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The Harder They Fall (BFI London Film Festival Review)

3 min read


The opening night film at this year's was 's The Harder They Fall, featuring an all-star cast including , and . This explosive, violent is a cracking way to open the festival, setting the stage for an exciting year of films galore. 

Nat Love (Jonathan Majors) is an orphaned man seeking revenge against Rufus Buck (Idris Elba) who murdered his parents in front of Nat and then carved a cross on his forehead when he was but a boy. When Cherokee Bill (Lakeith Stanfield) and Treacherous Trudie Smith (Regina King) break the imprisoned Buck free years later, Nat gathers his old associates back together in order to finally quench his thirst for revenge. 


The Harder They Fall is simultaneously a completely new beast and the prisoner of a genre known for its racism and misogyny. Samuel's film mostly adopts the traditional revenge story form of the old westerns, but by focusing solely on Black cowboys and making his film hyper-violent, manages to keep things interesting enough for modern audiences, even if the story offers very few surprises.

However, The Harder They Fall is a frustrating film. It's stylish, but everything in it feels borrowed; there is something very Tarantino-esque in how Samuel frames shots and how much he focuses on the bloodletting. The dialogue often feels overly constructed and never quite flows in a natural way and characters lack inner lives and motivation apart from the assumed loyalty towards Buck or Nat. We never learn what brought the gangs together and what is in it for them, we simply assume and the audience has to fill in the holes to make the film emotionally coherent.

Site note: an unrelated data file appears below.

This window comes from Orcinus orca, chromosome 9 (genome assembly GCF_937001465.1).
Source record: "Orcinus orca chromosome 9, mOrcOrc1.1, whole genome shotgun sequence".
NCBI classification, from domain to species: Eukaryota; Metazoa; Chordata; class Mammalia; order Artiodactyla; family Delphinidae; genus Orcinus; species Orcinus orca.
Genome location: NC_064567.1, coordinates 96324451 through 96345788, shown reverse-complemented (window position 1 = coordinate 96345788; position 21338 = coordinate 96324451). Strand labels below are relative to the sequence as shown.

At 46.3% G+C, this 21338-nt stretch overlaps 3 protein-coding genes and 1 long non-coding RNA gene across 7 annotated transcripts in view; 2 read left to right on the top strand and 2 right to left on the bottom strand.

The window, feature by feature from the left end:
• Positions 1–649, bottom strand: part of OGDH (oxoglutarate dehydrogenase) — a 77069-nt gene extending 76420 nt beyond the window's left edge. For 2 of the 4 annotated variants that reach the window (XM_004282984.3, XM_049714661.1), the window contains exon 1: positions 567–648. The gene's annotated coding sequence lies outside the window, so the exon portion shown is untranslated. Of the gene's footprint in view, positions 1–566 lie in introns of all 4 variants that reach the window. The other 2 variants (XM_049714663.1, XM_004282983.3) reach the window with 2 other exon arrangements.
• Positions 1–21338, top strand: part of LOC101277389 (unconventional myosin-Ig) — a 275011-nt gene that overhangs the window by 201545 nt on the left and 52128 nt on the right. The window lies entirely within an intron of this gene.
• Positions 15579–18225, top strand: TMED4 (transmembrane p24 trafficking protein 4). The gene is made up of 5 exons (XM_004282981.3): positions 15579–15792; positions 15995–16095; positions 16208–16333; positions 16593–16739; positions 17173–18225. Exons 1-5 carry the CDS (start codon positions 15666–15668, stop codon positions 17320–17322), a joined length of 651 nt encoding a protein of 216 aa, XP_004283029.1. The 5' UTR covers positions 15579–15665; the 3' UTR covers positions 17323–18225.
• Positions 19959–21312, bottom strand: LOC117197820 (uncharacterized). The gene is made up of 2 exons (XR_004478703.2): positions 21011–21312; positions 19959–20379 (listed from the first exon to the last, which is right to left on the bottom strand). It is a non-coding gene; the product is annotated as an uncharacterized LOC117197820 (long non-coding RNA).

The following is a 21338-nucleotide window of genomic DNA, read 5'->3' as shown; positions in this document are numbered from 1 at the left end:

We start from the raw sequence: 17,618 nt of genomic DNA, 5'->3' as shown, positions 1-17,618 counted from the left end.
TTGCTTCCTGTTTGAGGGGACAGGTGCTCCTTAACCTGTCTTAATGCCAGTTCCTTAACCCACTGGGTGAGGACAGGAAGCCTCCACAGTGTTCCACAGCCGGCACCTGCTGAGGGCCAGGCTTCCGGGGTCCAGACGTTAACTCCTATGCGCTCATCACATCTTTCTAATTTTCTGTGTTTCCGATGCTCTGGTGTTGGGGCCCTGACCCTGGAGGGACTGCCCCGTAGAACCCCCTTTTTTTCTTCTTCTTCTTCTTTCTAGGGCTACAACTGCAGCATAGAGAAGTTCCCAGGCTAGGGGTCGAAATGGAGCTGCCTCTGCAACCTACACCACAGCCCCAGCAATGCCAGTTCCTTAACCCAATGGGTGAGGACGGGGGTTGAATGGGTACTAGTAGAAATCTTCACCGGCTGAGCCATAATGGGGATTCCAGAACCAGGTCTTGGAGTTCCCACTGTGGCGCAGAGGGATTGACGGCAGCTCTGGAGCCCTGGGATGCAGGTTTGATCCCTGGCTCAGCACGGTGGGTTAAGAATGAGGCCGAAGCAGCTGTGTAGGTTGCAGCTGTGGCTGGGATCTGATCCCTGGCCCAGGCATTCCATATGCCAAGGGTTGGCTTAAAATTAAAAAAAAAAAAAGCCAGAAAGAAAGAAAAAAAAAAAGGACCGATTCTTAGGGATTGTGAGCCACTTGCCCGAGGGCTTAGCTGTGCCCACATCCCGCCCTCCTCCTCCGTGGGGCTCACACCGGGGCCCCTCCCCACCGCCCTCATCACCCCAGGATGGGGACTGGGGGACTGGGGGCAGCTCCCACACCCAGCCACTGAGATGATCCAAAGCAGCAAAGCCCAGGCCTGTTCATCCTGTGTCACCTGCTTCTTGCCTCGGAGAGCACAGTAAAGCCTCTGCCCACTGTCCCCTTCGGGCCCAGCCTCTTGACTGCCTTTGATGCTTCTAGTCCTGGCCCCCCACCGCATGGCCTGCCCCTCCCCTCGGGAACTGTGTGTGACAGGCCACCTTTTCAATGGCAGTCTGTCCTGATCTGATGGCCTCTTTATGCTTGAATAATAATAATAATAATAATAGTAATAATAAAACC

While Buck and Nat are frustratingly traditional macho western men, the women of The Harder They Fall are interesting. They aren't mothers or even lovers, even if Nat and Stagecoach Mary (Zazie Beets) share a romantic history. They are more than capable of taking care of themselves and Beets and King share an exciting fight scene towards the end of the film. Danielle Deadwyler's Cuffee is a fun addition and her relative masculinity is both a source of humour and intrigue as she forces men twice her size to leave their guns at the door of the establishment where Stagecoach Mary performs. 


But ultimately it's Lakeith Stanfield who proves to be the most confident and comfortable in the wild, wild west. This is his most assured role to date and he is the only one who doesn't seem to be putting on a voice or even actively acting, but simply blending into the scenery, disappearing into Cherokee Bill. There are no weak links in the cast; Samuel's film is handsomely and competently cast, so much so that at times The Harder They Fall feels a little flat in its all-around wonderfulness. 

The film also boasts a thunderous, bass-heavy sound design and soundtrack. The film opens with impressive and loud, old-fashioned opening credits that introduce us to the key players, but the rest of the film never quite finds its footing. The Harder They Fall is constantly good and entertaining, but Samuels seems so in love with the olden, golden westerns that he never really breaks free from the constraints of them and thus never elevating the film to another level. There is much to admire here and The Harder They Fall promises much for Samuel and let's face it, we could all do with some more Idris Elba excellence in our lives these days. 

The Harder Thet Fall screens at this year's BFI London Film Festival and is in select cinemas October 22 and streams on Netflix November 3.

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